Pittsburgh's Volunteers and Their Spirit of Giving
12 longstanding local volunteers tell us why they've chosen to donate their time, talent and treasure for decades.
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Ask any long-term volunteer what inspires them and you tend to get the same answer: “I just love it.” For these dozen people, that love has translated into a dedication of not only time and energy, but — without hyperbole — a dedication of their lives.
When they’re too tired, too worn out, too busy, too everything to show up and put the time in, they still do. Day in, day out. Evenings. Weekends. Holidays. Collectively, these 12 Pittsburgh-area residents have donated tens of thousands of hours and more than 200 years of service.
The daily removal of litter; a mountain of worn-out tennis shoes from thousands of shelter-dog strolls; decades of service as a foster parent. Their sacrifices ensure that one of America’s most livable cities remains that way for all, not just some, of its residents. In many ways, their affiliations and interests couldn’t be more different, but a common thread of selflessness connects them all.
Dr. DeMarquis Clarke, 40
• Multiple organizations
• Years of Service: 30
“I believe we grow most when we’re in relationship with people who are different from us. It’s not just a service; it’s about me trying to grow and evolve and better myself as a human being,” says Dr. DeMarquis Clarke. His evolution began as an adolescent, when Clarke accompanied his mother, Rep. Alyce Griffin Clarke — the first African-American woman elected to the Mississippi Legislature — to support meetings for individuals with multiple sclerosis. Today, Clarke is a licensed marriage and family therapist and CEO of the Center for Relational Change; he advocates for social justice by fighting against sex trafficking, racial discrimination, bullying and poverty, in addition to championing for marriage equality and gay rights.
Lynn Glorieux, 71
• East Allegheny
• East Allegheny Community Council
• Years of Service: 25
Lynn Glorieux no longer gets mad when people leave litter around Allegheny Commons Park. After more than two decades of picking it up, she’s resigned to the fact that litter is inevitable. “I’m hopeful that some people will be less likely to throw their wrapper on the ground when they see me picking it up. But I do not hold my breath!” As long as she can walk, she says, she’ll pick up litter. “Instead of ever needing to use a cane, I’m just going to use a broom and dustpan. I can’t imagine not doing it,” she says.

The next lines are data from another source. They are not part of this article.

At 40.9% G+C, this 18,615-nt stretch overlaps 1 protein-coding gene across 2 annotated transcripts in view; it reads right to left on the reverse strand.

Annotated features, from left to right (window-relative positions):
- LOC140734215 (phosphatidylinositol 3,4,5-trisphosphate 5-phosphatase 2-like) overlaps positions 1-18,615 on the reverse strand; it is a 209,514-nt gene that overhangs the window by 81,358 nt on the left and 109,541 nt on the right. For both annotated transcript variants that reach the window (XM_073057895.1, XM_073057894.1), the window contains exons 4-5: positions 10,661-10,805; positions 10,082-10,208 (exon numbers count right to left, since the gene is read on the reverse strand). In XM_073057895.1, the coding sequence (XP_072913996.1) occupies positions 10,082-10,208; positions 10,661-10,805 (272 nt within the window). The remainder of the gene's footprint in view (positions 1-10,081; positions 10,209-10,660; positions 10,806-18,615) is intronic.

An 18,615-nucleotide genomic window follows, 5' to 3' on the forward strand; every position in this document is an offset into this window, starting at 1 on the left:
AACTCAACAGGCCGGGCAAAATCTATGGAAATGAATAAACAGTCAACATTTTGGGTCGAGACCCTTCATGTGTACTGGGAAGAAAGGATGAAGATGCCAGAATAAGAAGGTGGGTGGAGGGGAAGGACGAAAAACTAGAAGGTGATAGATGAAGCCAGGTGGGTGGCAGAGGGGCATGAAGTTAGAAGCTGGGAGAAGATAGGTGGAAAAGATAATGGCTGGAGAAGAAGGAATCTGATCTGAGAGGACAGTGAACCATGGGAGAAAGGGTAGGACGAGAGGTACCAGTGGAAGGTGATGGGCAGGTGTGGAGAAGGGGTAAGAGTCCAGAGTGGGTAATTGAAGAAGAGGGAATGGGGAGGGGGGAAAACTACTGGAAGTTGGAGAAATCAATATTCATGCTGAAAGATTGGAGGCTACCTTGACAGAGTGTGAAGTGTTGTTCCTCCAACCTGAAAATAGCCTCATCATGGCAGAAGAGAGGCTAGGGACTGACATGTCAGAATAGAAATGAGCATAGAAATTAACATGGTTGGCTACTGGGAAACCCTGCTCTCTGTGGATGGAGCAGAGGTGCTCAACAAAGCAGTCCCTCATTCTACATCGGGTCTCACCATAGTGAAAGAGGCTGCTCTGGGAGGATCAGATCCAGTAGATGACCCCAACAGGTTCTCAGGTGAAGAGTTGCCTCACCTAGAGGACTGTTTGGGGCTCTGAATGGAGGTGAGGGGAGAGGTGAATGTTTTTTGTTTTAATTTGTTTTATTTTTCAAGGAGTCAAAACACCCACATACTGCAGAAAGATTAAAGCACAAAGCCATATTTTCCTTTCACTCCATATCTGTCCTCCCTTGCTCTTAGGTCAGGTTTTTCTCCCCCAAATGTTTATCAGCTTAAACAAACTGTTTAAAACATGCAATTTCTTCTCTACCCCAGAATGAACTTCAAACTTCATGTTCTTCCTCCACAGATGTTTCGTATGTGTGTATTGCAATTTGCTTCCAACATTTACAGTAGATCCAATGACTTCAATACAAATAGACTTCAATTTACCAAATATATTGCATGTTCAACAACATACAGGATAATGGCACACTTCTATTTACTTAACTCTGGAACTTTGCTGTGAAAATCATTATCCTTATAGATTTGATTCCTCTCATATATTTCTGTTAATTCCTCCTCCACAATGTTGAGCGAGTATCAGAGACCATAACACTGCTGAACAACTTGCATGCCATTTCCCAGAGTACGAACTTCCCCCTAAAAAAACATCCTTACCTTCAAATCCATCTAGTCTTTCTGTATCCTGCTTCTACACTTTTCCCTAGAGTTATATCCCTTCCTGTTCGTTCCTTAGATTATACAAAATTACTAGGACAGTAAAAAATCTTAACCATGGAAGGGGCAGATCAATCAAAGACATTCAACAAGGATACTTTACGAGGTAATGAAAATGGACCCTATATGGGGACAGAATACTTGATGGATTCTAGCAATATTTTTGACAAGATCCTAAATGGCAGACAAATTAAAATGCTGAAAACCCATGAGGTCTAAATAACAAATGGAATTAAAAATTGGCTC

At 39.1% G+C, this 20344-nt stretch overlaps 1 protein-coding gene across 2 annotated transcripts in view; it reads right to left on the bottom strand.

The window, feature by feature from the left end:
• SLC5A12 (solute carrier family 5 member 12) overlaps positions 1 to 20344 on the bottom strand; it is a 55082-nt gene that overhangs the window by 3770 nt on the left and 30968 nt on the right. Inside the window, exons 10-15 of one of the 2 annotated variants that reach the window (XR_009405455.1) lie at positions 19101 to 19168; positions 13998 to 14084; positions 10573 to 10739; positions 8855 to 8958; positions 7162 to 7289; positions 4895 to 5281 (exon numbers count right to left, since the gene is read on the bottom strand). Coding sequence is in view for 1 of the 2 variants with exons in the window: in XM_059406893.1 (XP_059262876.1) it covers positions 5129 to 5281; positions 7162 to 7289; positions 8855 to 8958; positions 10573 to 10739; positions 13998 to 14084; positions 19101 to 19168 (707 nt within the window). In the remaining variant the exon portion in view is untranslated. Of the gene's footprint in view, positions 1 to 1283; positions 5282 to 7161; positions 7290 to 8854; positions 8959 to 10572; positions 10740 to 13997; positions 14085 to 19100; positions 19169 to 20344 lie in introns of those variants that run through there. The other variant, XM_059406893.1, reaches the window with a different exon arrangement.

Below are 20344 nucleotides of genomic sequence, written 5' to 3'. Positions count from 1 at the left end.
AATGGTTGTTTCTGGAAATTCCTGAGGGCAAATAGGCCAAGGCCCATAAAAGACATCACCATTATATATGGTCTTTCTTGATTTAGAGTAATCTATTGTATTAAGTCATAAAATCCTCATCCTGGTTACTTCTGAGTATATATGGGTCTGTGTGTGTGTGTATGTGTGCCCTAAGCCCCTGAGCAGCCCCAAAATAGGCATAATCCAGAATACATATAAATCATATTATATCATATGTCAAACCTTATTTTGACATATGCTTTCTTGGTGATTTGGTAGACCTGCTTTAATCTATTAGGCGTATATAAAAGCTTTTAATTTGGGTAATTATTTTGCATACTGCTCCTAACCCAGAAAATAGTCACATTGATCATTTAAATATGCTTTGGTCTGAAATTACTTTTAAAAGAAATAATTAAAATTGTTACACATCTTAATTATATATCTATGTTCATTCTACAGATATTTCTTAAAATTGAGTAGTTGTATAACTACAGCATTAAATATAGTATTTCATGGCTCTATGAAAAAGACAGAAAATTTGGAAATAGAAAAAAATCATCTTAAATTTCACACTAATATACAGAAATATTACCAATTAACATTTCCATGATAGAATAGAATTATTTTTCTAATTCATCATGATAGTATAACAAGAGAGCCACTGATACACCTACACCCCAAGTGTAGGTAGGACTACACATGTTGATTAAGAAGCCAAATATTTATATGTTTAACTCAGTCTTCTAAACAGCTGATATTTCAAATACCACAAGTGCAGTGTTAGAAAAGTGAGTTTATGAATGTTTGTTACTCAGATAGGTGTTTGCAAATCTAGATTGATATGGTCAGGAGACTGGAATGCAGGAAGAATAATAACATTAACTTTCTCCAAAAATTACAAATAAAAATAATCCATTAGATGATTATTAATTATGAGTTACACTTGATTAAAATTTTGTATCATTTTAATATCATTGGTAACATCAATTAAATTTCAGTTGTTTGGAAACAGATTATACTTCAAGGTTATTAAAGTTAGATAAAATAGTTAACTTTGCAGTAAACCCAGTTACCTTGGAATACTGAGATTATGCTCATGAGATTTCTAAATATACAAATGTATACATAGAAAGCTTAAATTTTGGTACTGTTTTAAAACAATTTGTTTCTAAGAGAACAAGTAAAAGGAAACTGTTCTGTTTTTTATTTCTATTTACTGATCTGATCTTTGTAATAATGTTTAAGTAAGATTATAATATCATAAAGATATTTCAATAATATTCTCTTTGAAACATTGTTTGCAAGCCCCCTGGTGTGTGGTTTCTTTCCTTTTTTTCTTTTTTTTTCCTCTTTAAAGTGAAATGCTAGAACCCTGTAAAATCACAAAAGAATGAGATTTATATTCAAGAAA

Gail DeMarco, 48
• Animal Friends
• Years of Service: 25
How many tennis shoes has Gail DeMarco worn out in 25 years spent walking dogs at Animal Friends? “A lot!” she laughs. Pouring rain, blazing sun, freezing cold — regardless of what’s on the weather radar, she’s exercising pooches on the shelter’s trails five, six, even seven days a week. A full-time teacher for Moon Area High School and pet parent to four dogs of her own, she likes to say she’ll hang up her leash “when they wheel me out of there.” “When you go there and go home, it’s such a good feeling,” says the Animal Friends Lifetime Achievement Awardee. “You’re there to make their time better.”
Carmen Malloy, 56
• Pittsburgh Metropolitan Area Hispanic Chamber of Commerce, Salvation Army, Big Brothers Big Sisters
• Years of Service: 30+
Did Carmen Malloy think she’d spend more than three decades of her life helping others? “No,” she says, adding that a family member might’ve guessed her future dedication to service: “But my mom saw it within me!” By day, Malloy — a native of Colombia — works as a consultant and customer relations specialist at Peoples Natural Gas Co.; on evenings and weekends, you can find her spending time with her “Little,” the young person she’s paired with, at Big Brothers Big Sisters, taking mission trips to Guatemala with Saint Richard Parish, working with the Salvation Army and promoting Hispanic cultures as president of the Pittsburgh Metropolitan Area Hispanic Chamber of Commerce. “It’s such a passion to be able to help someone out,” she says. “I never see it as work, that’s for sure.”
Loleda Moman, 42
• Observatory Hill
• Northside Commons Ministry, Northside Christian Health Center, Fineview Citizen’s Council
• Years of Service: 10
Loleda Moman tried to move away from the North Side. She gave other communities in Pittsburgh a chance. There’s just something about her hometown neighborhood, however, that keeps her coming back. “My heart was with the North Side,” says Moman. “I can’t really explain why. I just know it’s a community of people I am definitely connected with.” That connection also includes serving on the board for the Northside Commons Ministry and as director of the Care Connections Ministries at Allegheny Center Alliance Church. “I want to make sure we’re not leaving any gaps,” she says. “I see myself as the bridge.”